Health Tech: Dmytro Gazda On How Esper Bionics’ Technology Can Make An Important Impact In Our Overall Wellness

An Interview With Dave Philistin

Dave Philistin, CEO of Candor
Authority Magazine
Published in
9 min readJul 21, 2021


Unite with like-minded people and create a community of such people from the first day. Remember, it is a long-term journey, so you will need to help each other. The community can give a company the benefits of an open-source project.

In recent years, Big Tech has gotten a bad rep. But of course many tech companies are doing important work making monumental positive changes to society, health, and the environment. To highlight these, we started a new interview series about “Technology Making An Important Positive Social Impact”. We are interviewing leaders of tech companies who are creating or have created a tech product that is helping to make a positive change in people’s lives or the environment. As a part of this series, I had the pleasure of interviewing Dmytro Gazda founder and CEO of Esper Bionics, medical doctor, serial entrepreneur, embedded engineer, scientist.

Thank you so much for joining us in this interview series. Before we dive in, our readers would love to learn a bit more about you. Can you tell us a bit about your childhood backstory and how you grew up?

I`ve grown up in Kyiv, Ukraine. It is a wonderful, green city. I was raised in a family of doctors, surrounded with a lot of medical books. In school, I always liked physics and math. I was not a chatty person, just a quiet guy who liked scientific stuff.

Sounds weird but I always wanted to be with people, to take part in activities, to see people but mainly didn’t like to talk to them, especially to strangers. That is like two opposites. I still feel like that.

I chose the medical university because that was much more interesting for me than any other field. That looked like a combo of fascinating scientific fields. Much more interesting than economic/lawyers and all the popular stuff 20 years ago.

Except for scientific delight, medical university for me was a bomb of people, their lives, stories and problems, real world’s problems, without marketing and politics. That’s like the deepest school of human life, magic moments, ruined fates, true values, challenges, and everything worth living. From birth and full potential of a person to regrets, non-completed ambitions, or deep satisfaction and tears of happiness. Human life is sometimes a happy adventure, sometimes a very sad drama, but it is always a wonder, very deep, fulfilled, and precious.

One of the crucial events for me was the photo exhibition which I visited about 15 years ago by chance. There were press photos from all over the world and I remember how being overfilled with all those thoughts I shared with you before, I saw so many other sides. I was crying for several days, how stupid and nonsense were the reasons of some problems we have as humans. Some people don’t listen to music (as Bob Dylan said) and haven’t gone through medical university.

At the end of the study, I haven’t become nor practical doctor, nor scientist, mainly because I didn’t like how the medical system worked. But periodically I assist in surgical operations, as a hobby. I was lucky to try entrepreneurship and engineering, and have founded several international companies.

And now with the understanding of how big an impact entrepreneurship and engineering can be, I run Esper.

Can you share the most interesting story that happened to you since you began your career?

Hmm, 15 years ago, when I was assisting in surgical operations in Finland, we’ve got a very urgent case: the girl after a bad car accident, where she lost her hand. After the operation, I found out she was from Ukraine. We became friends, but when I came back to Ukraine I haven’t found her, even with the help of the police.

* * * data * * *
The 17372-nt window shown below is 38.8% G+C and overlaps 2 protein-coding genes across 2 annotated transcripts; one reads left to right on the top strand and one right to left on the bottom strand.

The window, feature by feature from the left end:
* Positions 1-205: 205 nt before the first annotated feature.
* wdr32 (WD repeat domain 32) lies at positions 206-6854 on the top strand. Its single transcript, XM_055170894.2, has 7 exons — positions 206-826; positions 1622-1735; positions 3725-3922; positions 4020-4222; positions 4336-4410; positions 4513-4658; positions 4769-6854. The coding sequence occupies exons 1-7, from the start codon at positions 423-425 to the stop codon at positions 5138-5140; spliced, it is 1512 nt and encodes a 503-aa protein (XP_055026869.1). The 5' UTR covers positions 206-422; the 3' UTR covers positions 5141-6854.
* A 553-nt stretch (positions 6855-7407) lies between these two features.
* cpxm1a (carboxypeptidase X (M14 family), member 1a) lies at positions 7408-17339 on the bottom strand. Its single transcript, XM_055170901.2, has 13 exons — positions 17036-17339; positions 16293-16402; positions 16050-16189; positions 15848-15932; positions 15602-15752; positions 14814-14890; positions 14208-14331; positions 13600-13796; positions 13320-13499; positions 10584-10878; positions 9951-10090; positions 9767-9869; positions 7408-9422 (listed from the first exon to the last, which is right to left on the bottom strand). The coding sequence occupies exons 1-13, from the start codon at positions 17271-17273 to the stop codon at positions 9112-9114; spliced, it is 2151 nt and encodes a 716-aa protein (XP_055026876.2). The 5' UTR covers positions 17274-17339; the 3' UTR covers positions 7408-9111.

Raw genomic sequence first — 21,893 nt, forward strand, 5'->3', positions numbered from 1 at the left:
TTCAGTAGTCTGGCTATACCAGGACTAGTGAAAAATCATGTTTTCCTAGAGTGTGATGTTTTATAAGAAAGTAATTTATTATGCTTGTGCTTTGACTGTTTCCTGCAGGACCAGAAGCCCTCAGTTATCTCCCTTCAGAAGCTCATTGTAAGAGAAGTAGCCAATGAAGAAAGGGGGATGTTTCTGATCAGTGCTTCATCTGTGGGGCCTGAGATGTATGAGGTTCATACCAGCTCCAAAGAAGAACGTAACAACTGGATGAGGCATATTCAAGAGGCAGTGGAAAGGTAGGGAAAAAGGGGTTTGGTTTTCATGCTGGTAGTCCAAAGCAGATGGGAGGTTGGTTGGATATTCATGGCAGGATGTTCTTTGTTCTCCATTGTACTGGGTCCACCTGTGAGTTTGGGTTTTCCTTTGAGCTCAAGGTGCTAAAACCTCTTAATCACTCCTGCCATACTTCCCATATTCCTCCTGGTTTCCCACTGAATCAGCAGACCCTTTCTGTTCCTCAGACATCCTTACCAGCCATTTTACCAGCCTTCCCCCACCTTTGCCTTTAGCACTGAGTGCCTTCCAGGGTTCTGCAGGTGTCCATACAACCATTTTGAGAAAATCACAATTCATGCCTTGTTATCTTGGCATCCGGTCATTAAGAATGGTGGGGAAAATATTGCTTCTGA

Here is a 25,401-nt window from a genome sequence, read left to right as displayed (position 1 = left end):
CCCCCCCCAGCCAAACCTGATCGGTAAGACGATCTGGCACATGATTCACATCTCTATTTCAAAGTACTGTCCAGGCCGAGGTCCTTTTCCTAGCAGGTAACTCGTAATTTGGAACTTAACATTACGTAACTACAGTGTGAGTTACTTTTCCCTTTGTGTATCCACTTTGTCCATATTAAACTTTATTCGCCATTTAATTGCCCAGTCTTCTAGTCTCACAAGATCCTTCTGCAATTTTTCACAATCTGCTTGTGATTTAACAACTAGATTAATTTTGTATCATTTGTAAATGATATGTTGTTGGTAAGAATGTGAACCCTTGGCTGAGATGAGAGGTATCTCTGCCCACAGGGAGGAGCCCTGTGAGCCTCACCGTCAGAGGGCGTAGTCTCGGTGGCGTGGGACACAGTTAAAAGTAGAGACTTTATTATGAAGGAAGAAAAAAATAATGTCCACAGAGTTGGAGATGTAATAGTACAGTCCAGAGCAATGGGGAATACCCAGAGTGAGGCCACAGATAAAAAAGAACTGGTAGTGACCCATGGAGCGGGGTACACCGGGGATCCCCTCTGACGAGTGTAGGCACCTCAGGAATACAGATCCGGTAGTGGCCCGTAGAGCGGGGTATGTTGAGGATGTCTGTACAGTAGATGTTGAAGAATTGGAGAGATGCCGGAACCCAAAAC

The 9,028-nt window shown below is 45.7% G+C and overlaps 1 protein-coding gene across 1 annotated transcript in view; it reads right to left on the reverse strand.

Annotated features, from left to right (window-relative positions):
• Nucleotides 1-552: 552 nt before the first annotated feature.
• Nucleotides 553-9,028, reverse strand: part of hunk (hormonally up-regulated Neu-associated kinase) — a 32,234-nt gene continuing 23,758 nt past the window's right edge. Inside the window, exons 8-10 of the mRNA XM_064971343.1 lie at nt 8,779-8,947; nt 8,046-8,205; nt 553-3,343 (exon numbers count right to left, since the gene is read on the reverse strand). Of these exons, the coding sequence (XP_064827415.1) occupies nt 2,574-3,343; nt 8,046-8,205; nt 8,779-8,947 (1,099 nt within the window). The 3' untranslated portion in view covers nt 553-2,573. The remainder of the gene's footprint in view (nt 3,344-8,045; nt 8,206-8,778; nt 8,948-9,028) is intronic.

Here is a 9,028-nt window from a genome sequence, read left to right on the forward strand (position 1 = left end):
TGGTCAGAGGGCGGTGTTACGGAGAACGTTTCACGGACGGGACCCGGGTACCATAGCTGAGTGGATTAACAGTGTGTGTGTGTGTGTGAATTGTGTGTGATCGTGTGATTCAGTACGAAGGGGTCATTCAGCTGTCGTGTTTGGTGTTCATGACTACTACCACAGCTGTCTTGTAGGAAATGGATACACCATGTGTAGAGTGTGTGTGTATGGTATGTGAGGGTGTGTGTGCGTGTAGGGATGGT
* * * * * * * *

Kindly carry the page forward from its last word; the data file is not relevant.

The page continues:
Years passed. While thinking about the future not only for myself, but for all humankind, I believe that the biggest impact on humanity will have electronics inside a human body, and when I was trying to find out the fastest ways how humanity will gain the necessary expertise for the development of such devices, FB all of a sudden showed to me that girl as “it can be your friend”.

I’ve started to study her case, available devices, state of art in prosthetics, and suddenly the puzzle assembled itself.

By that accident, by the case of that girl, I understood that the birthplace of most of the implanted electronic devices will be the prosthetic industry, the only niche where will be millions of users of big external devices worn daily by life changing need, which are Ideal for charging, data receiving and processing from implanted electronics.

None of us are able to achieve success without some help along the way. Is there a particular person who you are grateful towards who helped get you to where you are? Can you share a story about that?

For me, the success of Esper is based on the support of my family — my wife and daughter, and the devoted teamwork of our Esper crew.

My daughter is 5 y.o. but she teaches me many things, looking at her I’ve learned a lot, for example, such important things like to listen to my inner voice, or to be myself.

Can you please give us your favorite “Life Lesson Quote”? Can you share how that was relevant to you in your life?

I like words of one song (Andrey Makarevich, the original is in Russian), I’ll translate it as: “I drink full glass for people who are in the sea, who are beloved by waves and will be lucky, and the one who has the same goal in moments of happiness and sadness, who will not be afraid and won’t throw the oars off, that one will find the Earth he is looking for”.

That is exactly how I feel in our long-term journey at Esper.

Also, we have the Latin proverb on the office wall: “If the wind does not serve, take to the oars”. It is about being proactive in our long-term journey. We usually don’t rely on circumstances.

You are a successful business leader. Which three character traits do you think were most instrumental to your success? Can you please share a story or example for each?

My inner voice would call me a successful business leader when I manage to help at least 1 million people with what I do as an entrepreneur.

I think #1 is understanding what you do, sincere belief, and devotion. So people around can share that belief and you are able to go together long-term. I think without that there would be no Esper team. We have a too desperate idea and a very indefinite journey.

#2 is seeing more steps forward, it helps not to lose opportunities and go faster with fewer mistakes.